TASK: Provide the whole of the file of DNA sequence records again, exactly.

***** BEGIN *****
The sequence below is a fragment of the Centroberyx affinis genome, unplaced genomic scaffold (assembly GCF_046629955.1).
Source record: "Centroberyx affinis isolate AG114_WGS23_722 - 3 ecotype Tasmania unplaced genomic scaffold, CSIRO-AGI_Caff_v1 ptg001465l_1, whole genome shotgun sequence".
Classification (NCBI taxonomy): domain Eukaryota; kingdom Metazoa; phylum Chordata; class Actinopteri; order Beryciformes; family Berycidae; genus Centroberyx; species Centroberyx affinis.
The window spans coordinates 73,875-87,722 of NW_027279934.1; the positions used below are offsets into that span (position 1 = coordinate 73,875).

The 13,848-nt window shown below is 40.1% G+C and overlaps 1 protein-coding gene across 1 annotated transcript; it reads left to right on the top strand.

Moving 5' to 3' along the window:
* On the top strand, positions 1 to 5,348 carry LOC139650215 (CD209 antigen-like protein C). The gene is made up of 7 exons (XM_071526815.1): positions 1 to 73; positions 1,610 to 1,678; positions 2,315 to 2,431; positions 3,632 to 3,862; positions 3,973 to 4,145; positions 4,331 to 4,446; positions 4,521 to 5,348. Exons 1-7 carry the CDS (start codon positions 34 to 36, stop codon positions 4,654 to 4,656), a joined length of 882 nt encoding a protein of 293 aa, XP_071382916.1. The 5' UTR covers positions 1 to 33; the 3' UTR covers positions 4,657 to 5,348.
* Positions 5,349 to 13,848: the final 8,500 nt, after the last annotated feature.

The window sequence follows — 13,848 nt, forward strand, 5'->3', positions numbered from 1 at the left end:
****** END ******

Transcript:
The sequence below is a fragment of the Centroberyx affinis genome, unplaced genomic scaffold (assembly GCF_046629955.1).
Source record: "Centroberyx affinis isolate AG114_WGS23_722 - 3 ecotype Tasmania unplaced genomic scaffold, CSIRO-AGI_Caff_v1 ptg001465l_1, whole genome shotgun sequence".
Classification (NCBI taxonomy): domain Eukaryota; kingdom Metazoa; phylum Chordata; class Actinopteri; order Beryciformes; family Berycidae; genus Centroberyx; species Centroberyx affinis.
The window spans coordinates 73,875-87,722 of NW_027279934.1; the positions used below are offsets into that span (position 1 = coordinate 73,875).

The 13,848-nt window shown below is 40.1% G+C and overlaps 1 protein-coding gene across 1 annotated transcript; it reads left to right on the top strand.

Moving 5' to 3' along the window:
* On the top strand, positions 1 to 5,348 carry LOC139650215 (CD209 antigen-like protein C). The gene is made up of 7 exons (XM_071526815.1): positions 1 to 73; positions 1,610 to 1,678; positions 2,315 to 2,431; positions 3,632 to 3,862; positions 3,973 to 4,145; positions 4,331 to 4,446; positions 4,521 to 5,348. Exons 1-7 carry the CDS (start codon positions 34 to 36, stop codon positions 4,654 to 4,656), a joined length of 882 nt encoding a protein of 293 aa, XP_071382916.1. The 5' UTR covers positions 1 to 33; the 3' UTR covers positions 4,657 to 5,348.
* Positions 5,349 to 13,848: the final 8,500 nt, after the last annotated feature.

The window sequence follows — 13,848 nt, forward strand, 5'->3', positions numbered from 1 at the left end: